On Monday evening more than two dozen people gathered downtown near the intersection between Highway 19A and Dogwood Street in remembrance of those who have died of overdose.
Organized by Masters of Hope (MOH) – a Campbell River based support group that advocates for awareness about overdose, addiction struggles and mental health – the gathering took place on International Overdose Awareness Day on Aug. 31.
On a banner, people came and wrote the names of loved ones they lost. There were purple-coloured empty chairs lined up to represent the space of loved ones people present had lost.
Around 30 people came out and shared their stories.
Tracy Masters, one of the founders of MOH, said that the remembrance gathering was to spread awareness and to reach out to people were still reeling from the loss of a loved one to overdose or suicide.
“There was a lot of sadness and frustration, people had lost so much. One lady who attended the gathering had lost nine people and another had lost five people. Everyone feels helpless and our message was that every loss is personal, we are all human beings and deserve compassion and kindness,” Masters said.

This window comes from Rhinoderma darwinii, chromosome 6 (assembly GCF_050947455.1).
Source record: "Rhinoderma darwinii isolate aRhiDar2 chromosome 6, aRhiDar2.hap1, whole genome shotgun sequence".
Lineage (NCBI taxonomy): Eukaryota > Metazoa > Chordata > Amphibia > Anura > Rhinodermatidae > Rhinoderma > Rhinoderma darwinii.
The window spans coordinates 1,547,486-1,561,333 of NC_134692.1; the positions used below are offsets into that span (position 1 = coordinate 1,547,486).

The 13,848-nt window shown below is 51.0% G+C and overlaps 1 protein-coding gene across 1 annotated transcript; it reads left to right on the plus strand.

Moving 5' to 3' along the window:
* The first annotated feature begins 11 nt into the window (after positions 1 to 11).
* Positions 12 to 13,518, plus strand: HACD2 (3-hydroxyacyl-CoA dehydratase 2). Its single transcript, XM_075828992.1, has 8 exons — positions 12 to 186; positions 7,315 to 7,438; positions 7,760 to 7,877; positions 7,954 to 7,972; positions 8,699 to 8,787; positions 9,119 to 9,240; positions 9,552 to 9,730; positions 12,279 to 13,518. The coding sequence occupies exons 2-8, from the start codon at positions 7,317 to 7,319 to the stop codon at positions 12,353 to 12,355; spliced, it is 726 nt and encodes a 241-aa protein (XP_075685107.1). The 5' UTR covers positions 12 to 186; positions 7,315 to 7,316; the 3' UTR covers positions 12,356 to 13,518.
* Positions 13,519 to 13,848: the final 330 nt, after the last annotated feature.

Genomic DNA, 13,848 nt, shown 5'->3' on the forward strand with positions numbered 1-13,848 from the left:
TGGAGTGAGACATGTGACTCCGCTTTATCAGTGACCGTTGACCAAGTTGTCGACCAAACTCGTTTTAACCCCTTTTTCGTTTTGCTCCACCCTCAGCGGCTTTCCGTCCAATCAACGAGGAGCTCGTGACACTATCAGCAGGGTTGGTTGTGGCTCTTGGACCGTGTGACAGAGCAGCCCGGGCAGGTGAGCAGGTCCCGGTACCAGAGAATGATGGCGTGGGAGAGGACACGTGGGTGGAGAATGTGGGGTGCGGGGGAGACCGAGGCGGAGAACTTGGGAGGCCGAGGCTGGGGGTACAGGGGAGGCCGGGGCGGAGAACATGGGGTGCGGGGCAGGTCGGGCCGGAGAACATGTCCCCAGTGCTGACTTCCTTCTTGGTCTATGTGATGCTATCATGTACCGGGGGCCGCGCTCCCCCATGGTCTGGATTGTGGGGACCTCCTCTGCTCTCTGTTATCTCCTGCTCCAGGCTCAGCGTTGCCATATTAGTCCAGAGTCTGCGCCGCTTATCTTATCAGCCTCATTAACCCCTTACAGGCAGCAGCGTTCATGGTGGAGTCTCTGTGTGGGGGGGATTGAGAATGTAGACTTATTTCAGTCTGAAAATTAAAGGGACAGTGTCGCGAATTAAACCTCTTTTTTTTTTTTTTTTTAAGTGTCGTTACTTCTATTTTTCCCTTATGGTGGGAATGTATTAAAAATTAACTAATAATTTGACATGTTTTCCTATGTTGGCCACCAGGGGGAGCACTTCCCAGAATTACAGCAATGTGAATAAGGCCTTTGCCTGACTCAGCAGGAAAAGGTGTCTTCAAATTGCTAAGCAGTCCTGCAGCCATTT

Masters also said that the gathering was an opportunity to address the stigma and send a message out that “no one deserves to be shamed.”
People also asked questions and wanted to know how and where they can access full treatment centres.
This is the second year that MOH organized an Overdose Awareness Day gathering in Campbell River.
Masters started the MOH group in 2019 after the death of her 30-year-old daughter from intentional overdose. She had also lost her first husband to suicide in 2006 after battling alcoholism and mood disorders, and her 25- year-old-son died from a brain aneurysm in 2010.
B.C. witnessed a spike in overdose deaths in 2020, with more than 900 deaths in the first seven months of the year. July – with 175 fatal overdoses – was the third month in a row where overdose deaths topped 170. Provincial authorities including health officer Dr. Bonnie Henry and Premier John Horgan have pushed to decriminalize simple possession of prohibited drugs.